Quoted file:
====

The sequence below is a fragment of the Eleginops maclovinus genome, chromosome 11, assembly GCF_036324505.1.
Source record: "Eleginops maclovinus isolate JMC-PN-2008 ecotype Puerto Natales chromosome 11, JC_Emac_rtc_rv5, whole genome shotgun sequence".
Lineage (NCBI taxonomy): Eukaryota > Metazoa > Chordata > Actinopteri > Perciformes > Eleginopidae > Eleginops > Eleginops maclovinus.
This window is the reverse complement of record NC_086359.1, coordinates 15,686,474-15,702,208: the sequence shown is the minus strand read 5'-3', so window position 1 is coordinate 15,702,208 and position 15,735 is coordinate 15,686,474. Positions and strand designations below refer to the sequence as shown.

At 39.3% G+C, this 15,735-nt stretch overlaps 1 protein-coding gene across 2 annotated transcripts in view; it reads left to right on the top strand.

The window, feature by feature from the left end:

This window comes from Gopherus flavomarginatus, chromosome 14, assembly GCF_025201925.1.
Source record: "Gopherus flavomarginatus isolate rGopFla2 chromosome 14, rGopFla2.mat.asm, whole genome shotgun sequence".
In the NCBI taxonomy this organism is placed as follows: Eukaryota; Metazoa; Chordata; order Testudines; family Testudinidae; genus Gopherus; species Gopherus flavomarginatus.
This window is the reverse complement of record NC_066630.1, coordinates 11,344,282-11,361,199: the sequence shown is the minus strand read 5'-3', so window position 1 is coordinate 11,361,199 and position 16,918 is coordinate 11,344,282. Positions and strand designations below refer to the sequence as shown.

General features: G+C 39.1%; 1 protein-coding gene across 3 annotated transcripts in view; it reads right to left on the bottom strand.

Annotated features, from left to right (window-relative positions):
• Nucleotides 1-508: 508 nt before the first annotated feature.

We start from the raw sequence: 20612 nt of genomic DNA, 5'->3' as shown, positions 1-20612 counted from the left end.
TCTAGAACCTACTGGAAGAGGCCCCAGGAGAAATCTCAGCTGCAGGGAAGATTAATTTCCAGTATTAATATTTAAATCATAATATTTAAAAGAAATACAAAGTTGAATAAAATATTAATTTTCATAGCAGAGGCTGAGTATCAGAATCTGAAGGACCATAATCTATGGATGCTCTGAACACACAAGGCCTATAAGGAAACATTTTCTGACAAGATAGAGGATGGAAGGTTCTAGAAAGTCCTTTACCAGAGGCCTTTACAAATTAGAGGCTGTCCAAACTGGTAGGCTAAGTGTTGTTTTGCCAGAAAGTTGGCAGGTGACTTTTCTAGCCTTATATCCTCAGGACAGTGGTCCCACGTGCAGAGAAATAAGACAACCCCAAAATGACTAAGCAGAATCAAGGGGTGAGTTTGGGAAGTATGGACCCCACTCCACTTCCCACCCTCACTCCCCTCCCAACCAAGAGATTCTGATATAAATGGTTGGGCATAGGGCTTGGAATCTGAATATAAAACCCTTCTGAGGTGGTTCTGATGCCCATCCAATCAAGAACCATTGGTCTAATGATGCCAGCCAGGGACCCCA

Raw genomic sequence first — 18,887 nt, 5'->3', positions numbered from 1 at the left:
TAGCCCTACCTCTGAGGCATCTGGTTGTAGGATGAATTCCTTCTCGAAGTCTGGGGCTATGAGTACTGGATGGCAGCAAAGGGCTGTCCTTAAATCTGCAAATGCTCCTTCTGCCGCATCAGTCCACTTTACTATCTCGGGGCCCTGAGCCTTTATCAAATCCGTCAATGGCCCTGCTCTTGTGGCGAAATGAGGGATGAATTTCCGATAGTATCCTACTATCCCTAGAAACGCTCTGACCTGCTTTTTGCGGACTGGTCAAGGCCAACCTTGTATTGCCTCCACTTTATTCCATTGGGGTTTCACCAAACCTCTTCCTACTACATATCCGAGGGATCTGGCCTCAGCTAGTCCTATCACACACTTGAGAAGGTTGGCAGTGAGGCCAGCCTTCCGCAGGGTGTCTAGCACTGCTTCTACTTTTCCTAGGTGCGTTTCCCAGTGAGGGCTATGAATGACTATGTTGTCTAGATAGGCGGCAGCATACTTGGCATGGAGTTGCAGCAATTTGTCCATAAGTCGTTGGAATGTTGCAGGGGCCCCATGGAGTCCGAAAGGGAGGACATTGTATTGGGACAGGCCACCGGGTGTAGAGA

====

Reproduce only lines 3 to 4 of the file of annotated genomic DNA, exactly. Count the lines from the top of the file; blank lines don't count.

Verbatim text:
Lineage (NCBI taxonomy): Eukaryota > Metazoa > Chordata > Actinopteri > Perciformes > Eleginopidae > Eleginops > Eleginops maclovinus.
This window is the reverse complement of record NC_086359.1, coordinates 15,686,474-15,702,208: the sequence shown is the minus strand read 5'-3', so window position 1 is coordinate 15,702,208 and position 15,735 is coordinate 15,686,474. Positions and strand designations below refer to the sequence as shown.